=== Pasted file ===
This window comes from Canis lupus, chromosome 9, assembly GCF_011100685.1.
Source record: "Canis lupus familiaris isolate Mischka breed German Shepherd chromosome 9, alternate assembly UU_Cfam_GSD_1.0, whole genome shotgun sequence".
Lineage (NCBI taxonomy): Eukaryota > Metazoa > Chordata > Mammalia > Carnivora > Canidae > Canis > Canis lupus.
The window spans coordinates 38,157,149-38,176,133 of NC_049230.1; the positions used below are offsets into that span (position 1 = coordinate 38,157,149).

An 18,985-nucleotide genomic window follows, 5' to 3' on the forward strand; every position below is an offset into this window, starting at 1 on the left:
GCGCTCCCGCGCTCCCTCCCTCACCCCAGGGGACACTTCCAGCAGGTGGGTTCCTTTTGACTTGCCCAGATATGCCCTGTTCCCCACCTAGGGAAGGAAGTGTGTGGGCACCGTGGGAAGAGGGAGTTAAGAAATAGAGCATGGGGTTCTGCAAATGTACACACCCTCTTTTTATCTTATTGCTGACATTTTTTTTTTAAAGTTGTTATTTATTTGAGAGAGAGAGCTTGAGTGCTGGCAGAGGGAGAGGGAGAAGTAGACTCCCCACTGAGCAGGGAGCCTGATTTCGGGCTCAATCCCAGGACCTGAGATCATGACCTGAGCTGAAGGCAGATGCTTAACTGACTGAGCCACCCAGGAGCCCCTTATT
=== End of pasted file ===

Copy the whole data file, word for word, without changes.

This window comes from Canis lupus, chromosome 9, assembly GCF_011100685.1.
Source record: "Canis lupus familiaris isolate Mischka breed German Shepherd chromosome 9, alternate assembly UU_Cfam_GSD_1.0, whole genome shotgun sequence".
Lineage (NCBI taxonomy): Eukaryota > Metazoa > Chordata > Mammalia > Carnivora > Canidae > Canis > Canis lupus.
The window spans coordinates 38,157,149-38,176,133 of NC_049230.1; the positions used below are offsets into that span (position 1 = coordinate 38,157,149).

An 18,985-nucleotide genomic window follows, 5' to 3' on the forward strand; every position below is an offset into this window, starting at 1 on the left:
GCGCTCCCGCGCTCCCTCCCTCACCCCAGGGGACACTTCCAGCAGGTGGGTTCCTTTTGACTTGCCCAGATATGCCCTGTTCCCCACCTAGGGAAGGAAGTGTGTGGGCACCGTGGGAAGAGGGAGTTAAGAAATAGAGCATGGGGTTCTGCAAATGTACACACCCTCTTTTTATCTTATTGCTGACATTTTTTTTTTAAAGTTGTTATTTATTTGAGAGAGAGAGCTTGAGTGCTGGCAGAGGGAGAGGGAGAAGTAGACTCCCCACTGAGCAGGGAGCCTGATTTCGGGCTCAATCCCAGGACCTGAGATCATGACCTGAGCTGAAGGCAGATGCTTAACTGACTGAGCCACCCAGGAGCCCCTTATT